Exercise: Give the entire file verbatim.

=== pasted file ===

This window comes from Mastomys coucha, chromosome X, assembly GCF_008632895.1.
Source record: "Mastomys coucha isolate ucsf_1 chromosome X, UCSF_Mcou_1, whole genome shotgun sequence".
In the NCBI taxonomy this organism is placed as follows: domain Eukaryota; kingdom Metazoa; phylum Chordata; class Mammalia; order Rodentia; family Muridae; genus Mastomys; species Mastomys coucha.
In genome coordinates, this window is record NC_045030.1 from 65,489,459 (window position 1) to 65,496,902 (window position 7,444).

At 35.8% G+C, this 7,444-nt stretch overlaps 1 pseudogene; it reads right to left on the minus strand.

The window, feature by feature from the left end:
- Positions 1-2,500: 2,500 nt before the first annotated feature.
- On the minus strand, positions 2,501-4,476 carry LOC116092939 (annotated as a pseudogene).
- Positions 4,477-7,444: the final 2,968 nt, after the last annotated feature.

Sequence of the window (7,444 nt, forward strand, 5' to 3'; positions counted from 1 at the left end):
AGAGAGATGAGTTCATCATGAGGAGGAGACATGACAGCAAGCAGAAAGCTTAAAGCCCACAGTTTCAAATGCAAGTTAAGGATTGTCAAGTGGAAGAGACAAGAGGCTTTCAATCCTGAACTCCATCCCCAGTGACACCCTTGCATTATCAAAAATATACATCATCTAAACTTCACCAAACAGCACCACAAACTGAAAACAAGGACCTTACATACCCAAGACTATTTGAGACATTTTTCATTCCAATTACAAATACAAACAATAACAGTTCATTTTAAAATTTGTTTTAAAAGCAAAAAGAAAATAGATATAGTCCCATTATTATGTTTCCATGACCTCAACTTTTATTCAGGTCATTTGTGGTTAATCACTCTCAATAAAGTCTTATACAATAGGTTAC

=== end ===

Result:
This window comes from Mastomys coucha, chromosome X, assembly GCF_008632895.1.
Source record: "Mastomys coucha isolate ucsf_1 chromosome X, UCSF_Mcou_1, whole genome shotgun sequence".
In the NCBI taxonomy this organism is placed as follows: domain Eukaryota; kingdom Metazoa; phylum Chordata; class Mammalia; order Rodentia; family Muridae; genus Mastomys; species Mastomys coucha.
In genome coordinates, this window is record NC_045030.1 from 65,489,459 (window position 1) to 65,496,902 (window position 7,444).

At 35.8% G+C, this 7,444-nt stretch overlaps 1 pseudogene; it reads right to left on the minus strand.

The window, feature by feature from the left end:
- Positions 1-2,500: 2,500 nt before the first annotated feature.
- On the minus strand, positions 2,501-4,476 carry LOC116092939 (annotated as a pseudogene).
- Positions 4,477-7,444: the final 2,968 nt, after the last annotated feature.

Sequence of the window (7,444 nt, forward strand, 5' to 3'; positions counted from 1 at the left end):
AGAGAGATGAGTTCATCATGAGGAGGAGACATGACAGCAAGCAGAAAGCTTAAAGCCCACAGTTTCAAATGCAAGTTAAGGATTGTCAAGTGGAAGAGACAAGAGGCTTTCAATCCTGAACTCCATCCCCAGTGACACCCTTGCATTATCAAAAATATACATCATCTAAACTTCACCAAACAGCACCACAAACTGAAAACAAGGACCTTACATACCCAAGACTATTTGAGACATTTTTCATTCCAATTACAAATACAAACAATAACAGTTCATTTTAAAATTTGTTTTAAAAGCAAAAAGAAAATAGATATAGTCCCATTATTATGTTTCCATGACCTCAACTTTTATTCAGGTCATTTGTGGTTAATCACTCTCAATAAAGTCTTATACAATAGGTTAC